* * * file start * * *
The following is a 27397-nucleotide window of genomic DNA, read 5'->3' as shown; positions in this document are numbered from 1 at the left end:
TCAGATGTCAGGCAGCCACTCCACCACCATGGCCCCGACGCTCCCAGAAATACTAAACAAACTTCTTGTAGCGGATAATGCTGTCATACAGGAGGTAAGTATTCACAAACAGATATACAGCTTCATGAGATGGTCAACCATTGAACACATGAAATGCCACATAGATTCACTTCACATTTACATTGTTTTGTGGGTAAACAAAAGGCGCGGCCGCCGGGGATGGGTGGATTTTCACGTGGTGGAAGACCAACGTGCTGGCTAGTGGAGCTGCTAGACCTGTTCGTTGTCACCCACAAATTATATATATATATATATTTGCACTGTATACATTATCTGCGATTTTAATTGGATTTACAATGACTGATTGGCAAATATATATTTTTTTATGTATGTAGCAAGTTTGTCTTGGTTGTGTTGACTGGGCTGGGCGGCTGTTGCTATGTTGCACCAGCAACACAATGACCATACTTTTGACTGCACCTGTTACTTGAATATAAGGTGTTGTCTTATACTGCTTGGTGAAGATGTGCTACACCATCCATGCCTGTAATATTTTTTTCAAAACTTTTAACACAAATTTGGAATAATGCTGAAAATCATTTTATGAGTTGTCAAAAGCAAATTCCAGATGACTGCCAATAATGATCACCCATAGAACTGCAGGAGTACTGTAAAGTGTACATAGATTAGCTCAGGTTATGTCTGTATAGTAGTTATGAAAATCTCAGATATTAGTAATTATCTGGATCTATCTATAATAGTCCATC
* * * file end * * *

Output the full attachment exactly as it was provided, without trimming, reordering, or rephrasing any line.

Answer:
The following is a 27397-nucleotide window of genomic DNA, read 5'->3' as shown; positions in this document are numbered from 1 at the left end:
TCAGATGTCAGGCAGCCACTCCACCACCATGGCCCCGACGCTCCCAGAAATACTAAACAAACTTCTTGTAGCGGATAATGCTGTCATACAGGAGGTAAGTATTCACAAACAGATATACAGCTTCATGAGATGGTCAACCATTGAACACATGAAATGCCACATAGATTCACTTCACATTTACATTGTTTTGTGGGTAAACAAAAGGCGCGGCCGCCGGGGATGGGTGGATTTTCACGTGGTGGAAGACCAACGTGCTGGCTAGTGGAGCTGCTAGACCTGTTCGTTGTCACCCACAAATTATATATATATATATATTTGCACTGTATACATTATCTGCGATTTTAATTGGATTTACAATGACTGATTGGCAAATATATATTTTTTTATGTATGTAGCAAGTTTGTCTTGGTTGTGTTGACTGGGCTGGGCGGCTGTTGCTATGTTGCACCAGCAACACAATGACCATACTTTTGACTGCACCTGTTACTTGAATATAAGGTGTTGTCTTATACTGCTTGGTGAAGATGTGCTACACCATCCATGCCTGTAATATTTTTTTCAAAACTTTTAACACAAATTTGGAATAATGCTGAAAATCATTTTATGAGTTGTCAAAAGCAAATTCCAGATGACTGCCAATAATGATCACCCATAGAACTGCAGGAGTACTGTAAAGTGTACATAGATTAGCTCAGGTTATGTCTGTATAGTAGTTATGAAAATCTCAGATATTAGTAATTATCTGGATCTATCTATAATAGTCCATC